To complement my previous entry about fifteen ways to begin your speech, here are six strategies for ending your speech. These tips are from Alan M. Perlman’s book, Writing Great Speeches. Perlman is a speechwriter and ghost writer. The Toastmaster magazine has called him “one of this nation’s top speechwriters.”
1. Net. Go briefly over the highlights of what was covered and sum it all up.
2. Action/Commitment. Explain what action(s) or commitment(s) you hope will be taken and by whom as a result of the information presented.
3. Outcome/Outlook. What is likely to happen or you hope will happen as a result of the points made in the speech.
4. Confirmation. Return to the purpose of the speech and restate it.
5. Qualities. Go over the qualities that will be needed to accomplish the goals covered in the speech.
6. Bonding. Reiterate the ways that the audience is bound to each other or to some larger cause or entity.
Why not end your speech with the same “crescendo” as a musical performance. Leave the audience “in a heightened emotional state and with a satisfying sense of closure,” says Perlman. The last sentences are delivered most effectively by looking at your listeners.
Speechwriter Alan M. Perlman shares tips for every speechgiver in his book, Writing Great Speeches, Professional Techniques You Can Use.
Instead of starting a speech with a startling statistic or a dramatic quote, Perlman suggests using what he calls a “channel-opener,” which gets the audience used to your voice. The channel-opener includes thanking whoever invited the speaker and also recognizes the audience for their presence (perhaps they had challenging weather conditions to overcome). Then, Perlman suggests moving into the heart of your speech and offers fifteen strategies for doing so:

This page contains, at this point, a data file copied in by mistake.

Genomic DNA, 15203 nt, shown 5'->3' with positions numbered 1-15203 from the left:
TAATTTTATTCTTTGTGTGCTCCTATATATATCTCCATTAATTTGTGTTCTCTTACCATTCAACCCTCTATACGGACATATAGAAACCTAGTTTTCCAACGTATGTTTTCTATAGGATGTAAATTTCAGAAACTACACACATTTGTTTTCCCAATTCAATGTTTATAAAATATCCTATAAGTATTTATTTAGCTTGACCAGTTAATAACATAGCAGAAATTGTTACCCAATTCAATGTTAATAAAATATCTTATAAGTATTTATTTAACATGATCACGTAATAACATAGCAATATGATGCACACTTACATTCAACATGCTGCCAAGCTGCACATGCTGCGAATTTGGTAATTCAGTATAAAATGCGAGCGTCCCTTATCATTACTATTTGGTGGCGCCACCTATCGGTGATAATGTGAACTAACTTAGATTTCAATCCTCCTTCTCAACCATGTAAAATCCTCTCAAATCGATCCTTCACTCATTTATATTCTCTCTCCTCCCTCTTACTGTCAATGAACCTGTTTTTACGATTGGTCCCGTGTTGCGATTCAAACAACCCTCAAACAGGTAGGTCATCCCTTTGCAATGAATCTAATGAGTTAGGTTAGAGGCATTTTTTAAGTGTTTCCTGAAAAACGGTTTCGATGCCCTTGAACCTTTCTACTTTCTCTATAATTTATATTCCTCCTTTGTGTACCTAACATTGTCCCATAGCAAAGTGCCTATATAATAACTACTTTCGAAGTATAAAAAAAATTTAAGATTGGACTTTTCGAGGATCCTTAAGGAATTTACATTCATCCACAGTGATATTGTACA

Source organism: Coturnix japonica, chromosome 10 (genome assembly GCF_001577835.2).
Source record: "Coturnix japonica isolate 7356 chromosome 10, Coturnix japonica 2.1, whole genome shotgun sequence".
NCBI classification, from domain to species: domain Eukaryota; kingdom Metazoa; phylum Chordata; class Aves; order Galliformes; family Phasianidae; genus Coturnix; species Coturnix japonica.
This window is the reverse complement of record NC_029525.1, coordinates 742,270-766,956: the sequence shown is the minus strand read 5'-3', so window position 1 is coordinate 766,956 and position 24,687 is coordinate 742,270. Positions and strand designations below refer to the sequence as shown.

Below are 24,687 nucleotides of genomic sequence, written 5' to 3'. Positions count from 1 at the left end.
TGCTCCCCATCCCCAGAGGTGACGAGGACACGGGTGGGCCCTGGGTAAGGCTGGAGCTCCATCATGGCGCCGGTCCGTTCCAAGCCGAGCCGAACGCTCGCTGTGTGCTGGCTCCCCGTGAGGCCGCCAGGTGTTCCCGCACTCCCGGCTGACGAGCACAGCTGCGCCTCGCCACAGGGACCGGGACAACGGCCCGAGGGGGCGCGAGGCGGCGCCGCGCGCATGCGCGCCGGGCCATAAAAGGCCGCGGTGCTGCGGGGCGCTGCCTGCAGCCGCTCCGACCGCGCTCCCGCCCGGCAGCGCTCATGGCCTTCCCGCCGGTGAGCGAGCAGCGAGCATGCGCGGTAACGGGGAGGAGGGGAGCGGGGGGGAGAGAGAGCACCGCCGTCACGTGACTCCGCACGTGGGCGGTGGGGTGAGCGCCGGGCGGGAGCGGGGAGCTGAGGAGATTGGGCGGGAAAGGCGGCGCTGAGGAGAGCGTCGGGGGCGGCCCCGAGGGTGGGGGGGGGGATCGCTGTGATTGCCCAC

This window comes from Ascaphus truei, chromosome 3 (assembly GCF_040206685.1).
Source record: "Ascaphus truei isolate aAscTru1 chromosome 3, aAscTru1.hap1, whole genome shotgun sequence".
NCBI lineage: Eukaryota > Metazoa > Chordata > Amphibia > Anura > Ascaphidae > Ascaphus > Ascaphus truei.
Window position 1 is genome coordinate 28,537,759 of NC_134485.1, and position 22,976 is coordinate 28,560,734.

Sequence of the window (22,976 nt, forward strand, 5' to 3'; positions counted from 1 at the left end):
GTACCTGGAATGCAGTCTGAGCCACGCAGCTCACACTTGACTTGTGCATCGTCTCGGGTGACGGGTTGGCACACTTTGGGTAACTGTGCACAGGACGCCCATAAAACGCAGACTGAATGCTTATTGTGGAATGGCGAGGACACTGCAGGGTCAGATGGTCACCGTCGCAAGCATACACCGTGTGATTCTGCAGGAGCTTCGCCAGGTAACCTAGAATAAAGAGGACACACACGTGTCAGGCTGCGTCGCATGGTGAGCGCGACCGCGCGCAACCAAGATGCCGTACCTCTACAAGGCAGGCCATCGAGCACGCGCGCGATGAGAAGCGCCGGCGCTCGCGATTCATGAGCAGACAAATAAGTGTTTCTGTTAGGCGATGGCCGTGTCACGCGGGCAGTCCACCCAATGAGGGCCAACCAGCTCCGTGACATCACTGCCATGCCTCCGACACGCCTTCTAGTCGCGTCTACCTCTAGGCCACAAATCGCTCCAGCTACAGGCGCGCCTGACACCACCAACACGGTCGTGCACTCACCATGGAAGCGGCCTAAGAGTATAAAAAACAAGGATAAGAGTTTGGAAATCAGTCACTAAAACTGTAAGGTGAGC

1. Summarize what is to follow
2. Explain your motivation for communicating
3. Talk about how you relate to the experience or the subject
4. State your purpose
5. Describe what’s new, interesting, useful or beneficial in what you’re about to communicate
6. Describe the background or context for what you’re about to say
7. State the overall plan of your speech (the way you’ve organized your subject matter)
8. Give examples of what you’re writing or talking about
9. Play off a current event or idea, either agreeing or disagreeing with it
10. Begin with a general – but related- subject and connect it to the audience and the speech topic
11. Talk about the audience – their beliefs, feelings, attitudes, situation, accomplishments, or challenges
12. Begin with a vision, which the audience will have a hand in realizing
13. Play off the title of the program, the theme of the conference, or the letter of invitation
14. Talk about the organization
15. Play off the date, day, month or year
Studies have shown that public speaking is one of the events people generally consider highly stressful. Perlman’s tips could take some of the edge off of that.